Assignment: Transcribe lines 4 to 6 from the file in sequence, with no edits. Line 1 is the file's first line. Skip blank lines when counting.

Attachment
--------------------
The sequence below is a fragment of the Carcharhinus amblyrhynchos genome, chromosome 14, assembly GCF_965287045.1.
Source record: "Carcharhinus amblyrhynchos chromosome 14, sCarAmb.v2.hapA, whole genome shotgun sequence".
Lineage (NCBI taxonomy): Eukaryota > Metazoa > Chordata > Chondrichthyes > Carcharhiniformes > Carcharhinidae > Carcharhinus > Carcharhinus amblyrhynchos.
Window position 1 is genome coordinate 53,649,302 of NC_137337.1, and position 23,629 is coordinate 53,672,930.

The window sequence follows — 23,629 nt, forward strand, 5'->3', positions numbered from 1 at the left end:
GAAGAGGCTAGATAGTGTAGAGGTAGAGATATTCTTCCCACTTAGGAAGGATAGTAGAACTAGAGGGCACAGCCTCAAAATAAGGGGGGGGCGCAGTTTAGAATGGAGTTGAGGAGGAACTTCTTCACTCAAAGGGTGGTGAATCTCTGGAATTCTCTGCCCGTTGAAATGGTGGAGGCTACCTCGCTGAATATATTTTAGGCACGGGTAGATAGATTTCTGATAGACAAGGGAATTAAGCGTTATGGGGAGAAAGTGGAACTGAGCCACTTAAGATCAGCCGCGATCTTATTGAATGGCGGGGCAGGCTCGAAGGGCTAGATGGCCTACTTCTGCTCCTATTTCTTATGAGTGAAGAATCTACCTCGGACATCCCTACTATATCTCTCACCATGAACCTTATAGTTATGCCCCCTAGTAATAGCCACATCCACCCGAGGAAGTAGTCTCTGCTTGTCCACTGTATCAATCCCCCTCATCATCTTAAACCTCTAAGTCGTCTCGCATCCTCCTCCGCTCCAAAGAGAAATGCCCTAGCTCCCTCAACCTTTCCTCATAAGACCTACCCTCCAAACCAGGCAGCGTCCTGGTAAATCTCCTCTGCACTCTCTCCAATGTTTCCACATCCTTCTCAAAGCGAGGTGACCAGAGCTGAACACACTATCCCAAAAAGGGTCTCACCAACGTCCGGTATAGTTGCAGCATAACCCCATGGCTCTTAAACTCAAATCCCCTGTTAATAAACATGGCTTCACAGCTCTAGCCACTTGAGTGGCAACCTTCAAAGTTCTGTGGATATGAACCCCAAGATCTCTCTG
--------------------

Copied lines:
Window position 1 is genome coordinate 53,649,302 of NC_137337.1, and position 23,629 is coordinate 53,672,930.

The window sequence follows — 23,629 nt, forward strand, 5'->3', positions numbered from 1 at the left end:
GAAGAGGCTAGATAGTGTAGAGGTAGAGATATTCTTCCCACTTAGGAAGGATAGTAGAACTAGAGGGCACAGCCTCAAAATAAGGGGGGGGCGCAGTTTAGAATGGAGTTGAGGAGGAACTTCTTCACTCAAAGGGTGGTGAATCTCTGGAATTCTCTGCCCGTTGAAATGGTGGAGGCTACCTCGCTGAATATATTTTAGGCACGGGTAGATAGATTTCTGATAGACAAGGGAATTAAGCGTTATGGGGAGAAAGTGGAACTGAGCCACTTAAGATCAGCCGCGATCTTATTGAATGGCGGGGCAGGCTCGAAGGGCTAGATGGCCTACTTCTGCTCCTATTTCTTATGAGTGAAGAATCTACCTCGGACATCCCTACTATATCTCTCACCATGAACCTTATAGTTATGCCCCCTAGTAATAGCCACATCCACCCGAGGAAGTAGTCTCTGCTTGTCCACTGTATCAATCCCCCTCATCATCTTAAACCTCTAAGTCGTCTCGCATCCTCCTCCGCTCCAAAGAGAAATGCCCTAGCTCCCTCAACCTTTCCTCATAAGACCTACCCTCCAAACCAGGCAGCGTCCTGGTAAATCTCCTCTGCACTCTCTCCAATGTTTCCACATCCTTCTCAAAGCGAGGTGACCAGAGCTGAACACACTATCCCAAAAAGGGTCTCACCAACGTCCGGTATAGTTGCAGCATAACCCCATGGCTCTTAAACTCAAATCCCCTGTTAATAAACATGGCTTCACAGCTCTAGCCACTTGAGTGGCAACCTTCAAAGTTCTGTGGATATGAACCCCAAGATCTCTCTG